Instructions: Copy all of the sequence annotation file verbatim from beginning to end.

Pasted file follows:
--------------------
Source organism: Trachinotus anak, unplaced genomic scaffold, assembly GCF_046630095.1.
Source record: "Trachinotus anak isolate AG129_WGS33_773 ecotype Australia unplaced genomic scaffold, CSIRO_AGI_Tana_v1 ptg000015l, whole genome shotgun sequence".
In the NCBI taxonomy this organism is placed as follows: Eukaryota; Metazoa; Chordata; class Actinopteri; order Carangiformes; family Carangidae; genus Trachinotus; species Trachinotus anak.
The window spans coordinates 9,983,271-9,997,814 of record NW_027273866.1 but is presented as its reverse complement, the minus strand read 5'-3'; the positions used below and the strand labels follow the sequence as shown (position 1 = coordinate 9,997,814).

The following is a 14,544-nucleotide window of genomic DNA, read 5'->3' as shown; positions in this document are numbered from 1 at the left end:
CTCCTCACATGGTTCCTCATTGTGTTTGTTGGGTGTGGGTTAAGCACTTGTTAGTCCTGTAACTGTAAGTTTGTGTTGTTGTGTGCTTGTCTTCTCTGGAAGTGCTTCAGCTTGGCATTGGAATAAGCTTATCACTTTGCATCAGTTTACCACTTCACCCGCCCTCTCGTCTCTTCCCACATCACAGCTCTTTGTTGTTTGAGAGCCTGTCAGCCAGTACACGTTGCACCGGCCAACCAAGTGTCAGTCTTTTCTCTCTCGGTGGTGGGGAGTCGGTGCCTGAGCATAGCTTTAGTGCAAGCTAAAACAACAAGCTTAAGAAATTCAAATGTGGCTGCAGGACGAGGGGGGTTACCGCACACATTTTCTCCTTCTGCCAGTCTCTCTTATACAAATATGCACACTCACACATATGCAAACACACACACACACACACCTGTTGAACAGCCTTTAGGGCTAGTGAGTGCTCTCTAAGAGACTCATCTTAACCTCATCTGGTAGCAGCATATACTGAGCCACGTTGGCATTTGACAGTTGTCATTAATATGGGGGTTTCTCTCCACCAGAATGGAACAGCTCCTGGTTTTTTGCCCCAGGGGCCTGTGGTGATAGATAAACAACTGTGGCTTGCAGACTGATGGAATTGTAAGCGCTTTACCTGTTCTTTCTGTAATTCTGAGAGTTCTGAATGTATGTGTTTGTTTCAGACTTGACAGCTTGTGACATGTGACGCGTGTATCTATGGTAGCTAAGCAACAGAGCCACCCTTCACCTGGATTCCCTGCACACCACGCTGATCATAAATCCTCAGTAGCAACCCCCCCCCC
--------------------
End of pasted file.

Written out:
Source organism: Trachinotus anak, unplaced genomic scaffold, assembly GCF_046630095.1.
Source record: "Trachinotus anak isolate AG129_WGS33_773 ecotype Australia unplaced genomic scaffold, CSIRO_AGI_Tana_v1 ptg000015l, whole genome shotgun sequence".
In the NCBI taxonomy this organism is placed as follows: Eukaryota; Metazoa; Chordata; class Actinopteri; order Carangiformes; family Carangidae; genus Trachinotus; species Trachinotus anak.
The window spans coordinates 9,983,271-9,997,814 of record NW_027273866.1 but is presented as its reverse complement, the minus strand read 5'-3'; the positions used below and the strand labels follow the sequence as shown (position 1 = coordinate 9,997,814).

The following is a 14,544-nucleotide window of genomic DNA, read 5'->3' as shown; positions in this document are numbered from 1 at the left end:
CTCCTCACATGGTTCCTCATTGTGTTTGTTGGGTGTGGGTTAAGCACTTGTTAGTCCTGTAACTGTAAGTTTGTGTTGTTGTGTGCTTGTCTTCTCTGGAAGTGCTTCAGCTTGGCATTGGAATAAGCTTATCACTTTGCATCAGTTTACCACTTCACCCGCCCTCTCGTCTCTTCCCACATCACAGCTCTTTGTTGTTTGAGAGCCTGTCAGCCAGTACACGTTGCACCGGCCAACCAAGTGTCAGTCTTTTCTCTCTCGGTGGTGGGGAGTCGGTGCCTGAGCATAGCTTTAGTGCAAGCTAAAACAACAAGCTTAAGAAATTCAAATGTGGCTGCAGGACGAGGGGGGTTACCGCACACATTTTCTCCTTCTGCCAGTCTCTCTTATACAAATATGCACACTCACACATATGCAAACACACACACACACACACCTGTTGAACAGCCTTTAGGGCTAGTGAGTGCTCTCTAAGAGACTCATCTTAACCTCATCTGGTAGCAGCATATACTGAGCCACGTTGGCATTTGACAGTTGTCATTAATATGGGGGTTTCTCTCCACCAGAATGGAACAGCTCCTGGTTTTTTGCCCCAGGGGCCTGTGGTGATAGATAAACAACTGTGGCTTGCAGACTGATGGAATTGTAAGCGCTTTACCTGTTCTTTCTGTAATTCTGAGAGTTCTGAATGTATGTGTTTGTTTCAGACTTGACAGCTTGTGACATGTGACGCGTGTATCTATGGTAGCTAAGCAACAGAGCCACCCTTCACCTGGATTCCCTGCACACCACGCTGATCATAAATCCTCAGTAGCAACCCCCCCCCC